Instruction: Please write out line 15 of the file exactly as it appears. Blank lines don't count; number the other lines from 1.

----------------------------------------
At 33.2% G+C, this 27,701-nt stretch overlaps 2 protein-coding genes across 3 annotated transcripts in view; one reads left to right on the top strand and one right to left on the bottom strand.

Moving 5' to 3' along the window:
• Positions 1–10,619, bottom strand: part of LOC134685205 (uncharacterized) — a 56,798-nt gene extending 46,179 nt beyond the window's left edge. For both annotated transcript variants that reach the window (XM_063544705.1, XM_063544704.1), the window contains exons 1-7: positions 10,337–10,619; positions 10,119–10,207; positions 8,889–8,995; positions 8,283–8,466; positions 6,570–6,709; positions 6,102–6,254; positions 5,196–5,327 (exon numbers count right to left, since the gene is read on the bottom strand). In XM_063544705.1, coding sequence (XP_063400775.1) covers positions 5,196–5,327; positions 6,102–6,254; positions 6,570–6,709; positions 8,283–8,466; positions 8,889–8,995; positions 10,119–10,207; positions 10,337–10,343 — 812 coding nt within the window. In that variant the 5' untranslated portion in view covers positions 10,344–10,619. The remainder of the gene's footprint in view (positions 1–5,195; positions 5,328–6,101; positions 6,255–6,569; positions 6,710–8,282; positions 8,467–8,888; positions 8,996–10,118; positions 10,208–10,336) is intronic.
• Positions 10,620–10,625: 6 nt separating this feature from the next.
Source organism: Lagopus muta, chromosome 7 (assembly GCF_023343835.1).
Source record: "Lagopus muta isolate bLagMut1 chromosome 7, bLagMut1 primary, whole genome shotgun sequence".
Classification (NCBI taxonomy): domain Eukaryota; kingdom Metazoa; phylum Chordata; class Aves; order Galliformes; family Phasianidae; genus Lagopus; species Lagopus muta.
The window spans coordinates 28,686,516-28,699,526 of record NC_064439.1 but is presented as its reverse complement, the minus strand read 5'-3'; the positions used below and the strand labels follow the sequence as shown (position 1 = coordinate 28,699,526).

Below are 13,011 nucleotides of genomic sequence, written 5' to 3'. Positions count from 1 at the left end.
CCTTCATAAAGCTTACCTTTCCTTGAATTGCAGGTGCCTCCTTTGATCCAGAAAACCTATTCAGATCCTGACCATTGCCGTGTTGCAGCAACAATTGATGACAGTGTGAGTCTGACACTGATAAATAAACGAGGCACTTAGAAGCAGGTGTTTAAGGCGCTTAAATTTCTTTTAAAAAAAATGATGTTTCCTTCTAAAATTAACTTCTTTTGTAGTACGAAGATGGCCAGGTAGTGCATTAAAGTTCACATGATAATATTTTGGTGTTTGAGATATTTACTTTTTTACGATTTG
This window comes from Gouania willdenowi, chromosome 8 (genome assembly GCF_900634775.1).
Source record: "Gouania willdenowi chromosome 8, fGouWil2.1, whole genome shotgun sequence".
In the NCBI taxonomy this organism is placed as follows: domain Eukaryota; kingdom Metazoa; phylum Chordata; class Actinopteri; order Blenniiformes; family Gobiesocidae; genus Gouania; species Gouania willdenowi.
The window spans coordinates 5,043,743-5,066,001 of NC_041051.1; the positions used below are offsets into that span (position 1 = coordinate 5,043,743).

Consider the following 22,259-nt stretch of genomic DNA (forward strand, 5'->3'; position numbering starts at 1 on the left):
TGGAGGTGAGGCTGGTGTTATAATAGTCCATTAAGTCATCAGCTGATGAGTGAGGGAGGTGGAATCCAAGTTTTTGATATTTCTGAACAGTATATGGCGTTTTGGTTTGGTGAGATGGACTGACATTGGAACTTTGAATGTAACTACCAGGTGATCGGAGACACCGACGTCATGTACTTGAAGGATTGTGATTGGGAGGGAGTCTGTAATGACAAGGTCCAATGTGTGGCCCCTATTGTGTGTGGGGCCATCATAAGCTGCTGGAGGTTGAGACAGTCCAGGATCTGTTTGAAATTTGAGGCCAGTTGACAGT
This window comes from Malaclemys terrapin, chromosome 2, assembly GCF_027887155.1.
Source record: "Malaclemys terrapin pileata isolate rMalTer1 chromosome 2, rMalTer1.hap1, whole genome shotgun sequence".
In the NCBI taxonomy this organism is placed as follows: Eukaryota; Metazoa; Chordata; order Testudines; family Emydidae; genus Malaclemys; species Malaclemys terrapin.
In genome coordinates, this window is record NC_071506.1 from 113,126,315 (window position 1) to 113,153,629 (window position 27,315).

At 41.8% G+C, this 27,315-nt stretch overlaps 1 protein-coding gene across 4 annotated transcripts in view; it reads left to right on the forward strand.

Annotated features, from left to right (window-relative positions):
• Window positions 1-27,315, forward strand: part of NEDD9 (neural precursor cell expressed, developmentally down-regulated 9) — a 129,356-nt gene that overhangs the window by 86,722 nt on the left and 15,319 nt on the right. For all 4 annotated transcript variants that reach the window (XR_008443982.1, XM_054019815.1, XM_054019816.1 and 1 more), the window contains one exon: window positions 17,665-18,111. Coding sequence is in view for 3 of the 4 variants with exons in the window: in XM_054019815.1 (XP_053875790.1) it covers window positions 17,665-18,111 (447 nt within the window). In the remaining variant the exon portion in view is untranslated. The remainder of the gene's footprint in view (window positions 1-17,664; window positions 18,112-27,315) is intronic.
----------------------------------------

Consider the following 22,259-nt stretch of genomic DNA (forward strand, 5'->3'; position numbering starts at 1 on the left):